Architectural approach for Autonomous System of Systems Interoperability
Abstract: The current technological environment is evolving increasingly fast, and the development of new devices, technologies, and architectures has opened an emergent era where the digital and physical world work together. The implementation and use of systems based on a service-oriented architecture (SOA) in conjunction with the Internet of Things (IoT) and cyberphysical systems (CPS) have been extended during the last decades in numerous scenarios in industry and other domains. However, some of the major barriers to this approach are the lack of interoperability and the amount of engineering effort required for their integration. The research presented in this thesis targets issues related to digitalization and automation. It is framed by the Industry 4.0 paradigm, which promotes the rise of efficiency and sustainability on industrial production. The interoperability between heterogeneous systems and different domains is one of the main challenges of Industry 4.0. The quest for solutions that help to increase interoperability is an important part of this research. This thesis proposes a set of architectural design principles and tools in order to reduce engineering effort by means of finding solutions that enable autonomous integration and increase interoperability without human intervention. The research is focused on the IoT field, taking into account resource-constrained devices, system of systems integration, and data models. A detailed investigation of various interoperability mismatch problems is presented in this thesis. The proposed solution is an adapter system that can aid in the generation of new service consumer interfaces at both compile-time and run-time. The proposed approach requires a new point of view in the service description field that can provide a holistic description of the information required for the generation of consumer interfaces.In addition, aspects related to interoperability, such as the multiple IoT frameworks in the current market, naming conventions, syntactic modeling and translation, and security, are also partially analyzed. On a separate track, service composition in resource-constrained devices is analyzed in terms of latency, using the orchestration provided by the Arrowhead Framework.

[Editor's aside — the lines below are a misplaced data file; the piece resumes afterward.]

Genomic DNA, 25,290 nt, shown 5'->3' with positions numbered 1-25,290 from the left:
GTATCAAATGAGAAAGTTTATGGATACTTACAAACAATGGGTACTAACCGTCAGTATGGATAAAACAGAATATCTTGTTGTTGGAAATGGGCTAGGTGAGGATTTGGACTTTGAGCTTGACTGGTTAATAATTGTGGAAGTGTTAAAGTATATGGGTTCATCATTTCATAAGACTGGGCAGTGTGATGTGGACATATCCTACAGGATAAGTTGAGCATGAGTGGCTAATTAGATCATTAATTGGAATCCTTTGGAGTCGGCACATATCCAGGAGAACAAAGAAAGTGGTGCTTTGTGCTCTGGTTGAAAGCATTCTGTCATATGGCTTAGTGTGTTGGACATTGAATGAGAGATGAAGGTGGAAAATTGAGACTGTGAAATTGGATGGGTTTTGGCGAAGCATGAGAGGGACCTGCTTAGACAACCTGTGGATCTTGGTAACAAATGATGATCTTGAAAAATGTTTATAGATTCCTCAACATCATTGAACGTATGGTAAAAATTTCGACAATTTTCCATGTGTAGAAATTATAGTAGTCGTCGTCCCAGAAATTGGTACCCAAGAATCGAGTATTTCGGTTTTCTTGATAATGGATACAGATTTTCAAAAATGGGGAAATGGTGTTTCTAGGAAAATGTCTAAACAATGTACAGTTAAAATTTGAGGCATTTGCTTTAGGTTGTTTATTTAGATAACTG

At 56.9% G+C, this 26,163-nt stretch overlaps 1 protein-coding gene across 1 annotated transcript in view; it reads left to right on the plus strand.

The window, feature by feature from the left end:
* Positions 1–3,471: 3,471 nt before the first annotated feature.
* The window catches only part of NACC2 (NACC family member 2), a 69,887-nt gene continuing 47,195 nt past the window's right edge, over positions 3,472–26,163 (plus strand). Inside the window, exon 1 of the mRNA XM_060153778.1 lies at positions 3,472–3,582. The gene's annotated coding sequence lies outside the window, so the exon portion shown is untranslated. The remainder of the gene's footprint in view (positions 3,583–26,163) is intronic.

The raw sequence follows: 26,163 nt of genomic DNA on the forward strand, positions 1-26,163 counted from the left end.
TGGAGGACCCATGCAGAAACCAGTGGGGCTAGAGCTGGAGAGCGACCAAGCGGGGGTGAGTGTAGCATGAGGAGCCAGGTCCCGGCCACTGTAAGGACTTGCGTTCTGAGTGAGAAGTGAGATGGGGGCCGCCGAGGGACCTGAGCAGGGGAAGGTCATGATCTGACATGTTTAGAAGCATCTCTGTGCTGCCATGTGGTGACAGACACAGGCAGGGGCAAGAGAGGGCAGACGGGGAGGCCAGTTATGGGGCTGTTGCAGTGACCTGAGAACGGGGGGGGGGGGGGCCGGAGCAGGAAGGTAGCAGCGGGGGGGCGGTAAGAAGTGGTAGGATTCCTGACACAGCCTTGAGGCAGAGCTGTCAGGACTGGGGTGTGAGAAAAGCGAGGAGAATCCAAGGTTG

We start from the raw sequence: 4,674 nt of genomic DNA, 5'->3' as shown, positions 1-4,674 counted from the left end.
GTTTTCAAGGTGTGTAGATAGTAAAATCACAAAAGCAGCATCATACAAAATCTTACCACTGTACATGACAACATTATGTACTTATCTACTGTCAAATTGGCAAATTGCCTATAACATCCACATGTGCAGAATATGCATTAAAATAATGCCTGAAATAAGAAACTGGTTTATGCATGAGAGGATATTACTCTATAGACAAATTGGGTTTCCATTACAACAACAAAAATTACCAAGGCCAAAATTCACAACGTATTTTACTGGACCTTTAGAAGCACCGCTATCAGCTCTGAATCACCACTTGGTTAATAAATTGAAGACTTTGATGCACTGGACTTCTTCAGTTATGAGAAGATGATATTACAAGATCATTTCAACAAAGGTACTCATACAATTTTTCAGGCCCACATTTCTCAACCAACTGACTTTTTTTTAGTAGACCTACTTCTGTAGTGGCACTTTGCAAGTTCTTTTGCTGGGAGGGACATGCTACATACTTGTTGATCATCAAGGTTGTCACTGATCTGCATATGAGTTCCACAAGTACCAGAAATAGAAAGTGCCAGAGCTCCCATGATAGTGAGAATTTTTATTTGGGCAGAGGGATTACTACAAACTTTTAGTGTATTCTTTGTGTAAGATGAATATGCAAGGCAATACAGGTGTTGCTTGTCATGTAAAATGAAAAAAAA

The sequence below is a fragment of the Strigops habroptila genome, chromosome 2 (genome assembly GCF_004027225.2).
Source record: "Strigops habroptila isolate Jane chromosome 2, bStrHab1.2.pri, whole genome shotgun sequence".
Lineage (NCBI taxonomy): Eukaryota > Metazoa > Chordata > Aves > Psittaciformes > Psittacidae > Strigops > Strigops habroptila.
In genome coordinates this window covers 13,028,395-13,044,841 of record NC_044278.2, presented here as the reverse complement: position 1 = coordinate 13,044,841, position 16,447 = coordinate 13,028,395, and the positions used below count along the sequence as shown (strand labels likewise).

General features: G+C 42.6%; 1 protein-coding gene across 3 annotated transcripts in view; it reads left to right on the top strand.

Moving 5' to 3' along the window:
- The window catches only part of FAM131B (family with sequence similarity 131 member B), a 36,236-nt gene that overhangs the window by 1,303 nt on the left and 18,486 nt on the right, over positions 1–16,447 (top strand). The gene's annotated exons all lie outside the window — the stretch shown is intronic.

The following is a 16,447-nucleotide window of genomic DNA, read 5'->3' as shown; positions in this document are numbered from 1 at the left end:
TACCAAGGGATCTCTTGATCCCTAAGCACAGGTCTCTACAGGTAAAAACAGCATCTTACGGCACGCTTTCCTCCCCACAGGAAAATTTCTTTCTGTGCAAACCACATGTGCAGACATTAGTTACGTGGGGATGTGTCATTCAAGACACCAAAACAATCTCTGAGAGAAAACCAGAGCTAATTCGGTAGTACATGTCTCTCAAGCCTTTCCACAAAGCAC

CLICK HERE TO DOWNLOAD THE WHOLE DISSERTATION. (in PDF format)